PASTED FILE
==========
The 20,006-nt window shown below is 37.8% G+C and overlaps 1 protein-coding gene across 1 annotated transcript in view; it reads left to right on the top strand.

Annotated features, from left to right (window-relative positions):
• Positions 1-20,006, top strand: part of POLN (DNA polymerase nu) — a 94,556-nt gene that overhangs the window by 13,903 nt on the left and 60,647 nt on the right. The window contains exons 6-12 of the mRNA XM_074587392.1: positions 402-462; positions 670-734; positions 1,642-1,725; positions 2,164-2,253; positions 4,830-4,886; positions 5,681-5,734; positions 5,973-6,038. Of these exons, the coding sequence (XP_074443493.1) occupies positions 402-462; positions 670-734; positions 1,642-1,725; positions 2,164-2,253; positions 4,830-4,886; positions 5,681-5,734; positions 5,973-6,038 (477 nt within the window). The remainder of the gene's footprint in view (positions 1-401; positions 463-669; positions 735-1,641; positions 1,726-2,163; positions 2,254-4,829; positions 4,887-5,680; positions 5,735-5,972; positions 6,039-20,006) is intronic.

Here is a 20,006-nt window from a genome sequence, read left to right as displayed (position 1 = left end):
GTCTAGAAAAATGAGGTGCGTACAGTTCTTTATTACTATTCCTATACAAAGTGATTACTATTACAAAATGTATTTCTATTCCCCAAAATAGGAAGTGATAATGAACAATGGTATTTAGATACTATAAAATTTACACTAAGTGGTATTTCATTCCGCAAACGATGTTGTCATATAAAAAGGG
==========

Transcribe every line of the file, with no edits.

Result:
The 20,006-nt window shown below is 37.8% G+C and overlaps 1 protein-coding gene across 1 annotated transcript in view; it reads left to right on the top strand.

Annotated features, from left to right (window-relative positions):
• Positions 1-20,006, top strand: part of POLN (DNA polymerase nu) — a 94,556-nt gene that overhangs the window by 13,903 nt on the left and 60,647 nt on the right. The window contains exons 6-12 of the mRNA XM_074587392.1: positions 402-462; positions 670-734; positions 1,642-1,725; positions 2,164-2,253; positions 4,830-4,886; positions 5,681-5,734; positions 5,973-6,038. Of these exons, the coding sequence (XP_074443493.1) occupies positions 402-462; positions 670-734; positions 1,642-1,725; positions 2,164-2,253; positions 4,830-4,886; positions 5,681-5,734; positions 5,973-6,038 (477 nt within the window). The remainder of the gene's footprint in view (positions 1-401; positions 463-669; positions 735-1,641; positions 1,726-2,163; positions 2,254-4,829; positions 4,887-5,680; positions 5,735-5,972; positions 6,039-20,006) is intronic.

Here is a 20,006-nt window from a genome sequence, read left to right as displayed (position 1 = left end):
GTCTAGAAAAATGAGGTGCGTACAGTTCTTTATTACTATTCCTATACAAAGTGATTACTATTACAAAATGTATTTCTATTCCCCAAAATAGGAAGTGATAATGAACAATGGTATTTAGATACTATAAAATTTACACTAAGTGGTATTTCATTCCGCAAACGATGTTGTCATATAAAAAGGG